November marks Native American Heritage Month and in celebration the Wayne State University Office of Multicultural Student Engagement and Native American Student Organization hosted virtual events recognizing WSU’s Indigenous students and community.
NASO’s purpose is to provide cultural and educational opportunities to WSU and unite Native American students while bettering the community, according to the organization.
“I think it’s really important to learn about the different aspects of culture, especially Native American culture because I feel like we don’t learn enough about it,” said Kristen Johnston, OMSE Academic Advisor.
Events organized to celebrate this month included a screening of the documentary “Two Spirits,” which pays homage to LGBTQ members of the Native American community, a discussion with WSU alumna Karen Marrero on her new book “Hidden Channels: Researching and Writing a History of Detroit’s Early French-Indigenous Families” and a student-led call to action to indigenize the curriculum, organized with the University of Michigan’s Native American Student Association.
NASO also hosted a showing of the Native American band Innastate: Indigenous Reggae Straight From the Dessert on Nov. 18.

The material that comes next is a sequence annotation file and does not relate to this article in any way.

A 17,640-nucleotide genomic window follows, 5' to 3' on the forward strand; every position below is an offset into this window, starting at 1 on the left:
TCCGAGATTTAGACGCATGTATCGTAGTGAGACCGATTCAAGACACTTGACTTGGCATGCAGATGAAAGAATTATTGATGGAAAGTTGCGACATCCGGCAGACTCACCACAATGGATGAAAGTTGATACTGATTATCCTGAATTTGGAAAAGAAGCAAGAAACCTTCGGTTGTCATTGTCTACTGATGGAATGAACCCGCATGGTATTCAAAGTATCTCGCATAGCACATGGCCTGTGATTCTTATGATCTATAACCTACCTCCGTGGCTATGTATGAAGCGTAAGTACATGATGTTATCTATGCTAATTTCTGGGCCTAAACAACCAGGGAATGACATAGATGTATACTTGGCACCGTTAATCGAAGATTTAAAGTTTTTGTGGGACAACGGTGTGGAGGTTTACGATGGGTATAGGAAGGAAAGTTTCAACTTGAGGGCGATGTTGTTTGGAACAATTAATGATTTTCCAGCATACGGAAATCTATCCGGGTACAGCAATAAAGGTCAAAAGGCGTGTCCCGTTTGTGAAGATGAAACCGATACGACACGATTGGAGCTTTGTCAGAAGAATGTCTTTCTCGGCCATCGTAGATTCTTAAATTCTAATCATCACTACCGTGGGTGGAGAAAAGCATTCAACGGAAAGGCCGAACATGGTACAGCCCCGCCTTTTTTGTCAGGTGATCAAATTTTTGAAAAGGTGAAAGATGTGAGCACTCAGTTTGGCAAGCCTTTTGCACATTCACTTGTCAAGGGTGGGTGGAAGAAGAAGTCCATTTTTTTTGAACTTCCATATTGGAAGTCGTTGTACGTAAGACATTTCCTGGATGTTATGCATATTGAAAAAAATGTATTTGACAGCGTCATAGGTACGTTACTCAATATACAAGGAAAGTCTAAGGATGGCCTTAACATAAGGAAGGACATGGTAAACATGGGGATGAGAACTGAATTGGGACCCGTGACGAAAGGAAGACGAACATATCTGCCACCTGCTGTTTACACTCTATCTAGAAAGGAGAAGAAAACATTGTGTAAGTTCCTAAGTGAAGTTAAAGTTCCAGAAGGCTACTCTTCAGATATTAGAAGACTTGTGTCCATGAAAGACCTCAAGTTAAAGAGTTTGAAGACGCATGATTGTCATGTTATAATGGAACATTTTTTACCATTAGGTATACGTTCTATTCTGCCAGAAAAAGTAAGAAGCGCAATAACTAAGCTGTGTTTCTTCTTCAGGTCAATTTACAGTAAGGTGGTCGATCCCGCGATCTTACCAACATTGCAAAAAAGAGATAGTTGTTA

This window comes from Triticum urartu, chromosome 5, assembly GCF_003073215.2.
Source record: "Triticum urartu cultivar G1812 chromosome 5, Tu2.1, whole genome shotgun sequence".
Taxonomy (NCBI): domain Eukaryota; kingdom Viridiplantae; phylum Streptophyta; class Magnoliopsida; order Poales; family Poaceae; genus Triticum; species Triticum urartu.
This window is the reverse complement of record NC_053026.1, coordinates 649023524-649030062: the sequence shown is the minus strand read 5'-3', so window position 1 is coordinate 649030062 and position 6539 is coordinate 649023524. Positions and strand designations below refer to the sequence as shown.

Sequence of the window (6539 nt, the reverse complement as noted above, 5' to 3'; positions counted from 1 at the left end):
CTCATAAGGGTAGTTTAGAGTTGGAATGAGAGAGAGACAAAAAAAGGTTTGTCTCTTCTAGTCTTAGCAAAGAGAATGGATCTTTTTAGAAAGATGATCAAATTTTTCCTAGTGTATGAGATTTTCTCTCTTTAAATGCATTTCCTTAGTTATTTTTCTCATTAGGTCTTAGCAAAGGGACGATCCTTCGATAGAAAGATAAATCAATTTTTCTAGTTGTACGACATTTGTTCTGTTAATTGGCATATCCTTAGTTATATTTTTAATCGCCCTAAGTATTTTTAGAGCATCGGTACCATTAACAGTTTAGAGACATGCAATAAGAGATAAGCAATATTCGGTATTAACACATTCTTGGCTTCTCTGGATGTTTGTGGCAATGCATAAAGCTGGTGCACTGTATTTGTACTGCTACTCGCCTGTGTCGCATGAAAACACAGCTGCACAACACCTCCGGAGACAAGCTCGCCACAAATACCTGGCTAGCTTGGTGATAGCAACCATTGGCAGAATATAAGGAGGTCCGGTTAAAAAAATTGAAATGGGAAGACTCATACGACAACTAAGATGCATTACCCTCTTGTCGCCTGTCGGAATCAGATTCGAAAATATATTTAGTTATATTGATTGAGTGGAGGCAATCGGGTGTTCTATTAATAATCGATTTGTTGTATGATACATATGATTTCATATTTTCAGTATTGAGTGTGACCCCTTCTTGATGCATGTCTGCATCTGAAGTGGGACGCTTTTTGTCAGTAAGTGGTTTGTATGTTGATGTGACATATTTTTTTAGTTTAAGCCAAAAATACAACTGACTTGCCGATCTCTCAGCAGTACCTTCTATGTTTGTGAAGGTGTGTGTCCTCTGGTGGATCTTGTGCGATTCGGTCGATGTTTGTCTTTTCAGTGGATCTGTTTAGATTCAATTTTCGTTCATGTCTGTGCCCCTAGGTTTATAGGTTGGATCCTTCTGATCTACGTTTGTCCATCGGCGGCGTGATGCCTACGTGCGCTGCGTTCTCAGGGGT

“There's a lot of racial and social justice being brought to the forefront and the reality is we were here first and our lands were taken away,” band member Romeo Alonzo said. “Basically, we experienced the genocide, and with culture being so dominant right now it's important to understand who we are as people, that we've survived and that we're still here.”
The annual Peace and Dignity Ceremony, held virtually on Oct.12, commemorated the resilience of Indigenous peoples of the Americas, according to NASO.
“The ceremony brings awareness to the land, acknowledgment of the land and the focus on the community versus the mass population,” Savala said. “It's usually around Christopher Columbus day.”
The event usually takes place on campus, but this year was hosted via Zoom due to the COVID-19 pandemic, NASO Treasurer Alexis Estes said.
“Usually, it brings in these different people from the communities, like elders, where they share their stories by this tree and we usually leave prayers,” Estes said.
In April, Student Senate passed a resolution supporting a campus-wide provisional land acknowledgment to respect the legacy of Native Americans.
“Land acknowledgments serve to illuminate ongoing indigenous presence, as well as recognize and counter settler-colonial legacies of violence and land expropriation,” the resolution said. “The purpose of these statements is to show respect and honor the indigenous peoples that this land has been home to since time immemorial.”
OMSE is hosting another virtual event in celebration of Native American Heritage Month on Nov. 30, discussing electric Pow Wow and “the blending of Native sounds.” Click here to RSVP.
Grace Reyes is a contributing writer for The South End. She can be reached at firstname.lastname@example.org.
Cover photo taken by Jonathan Deschaine at the 2019 Peace and Dignity Ceremony. He can be reached at email@example.com.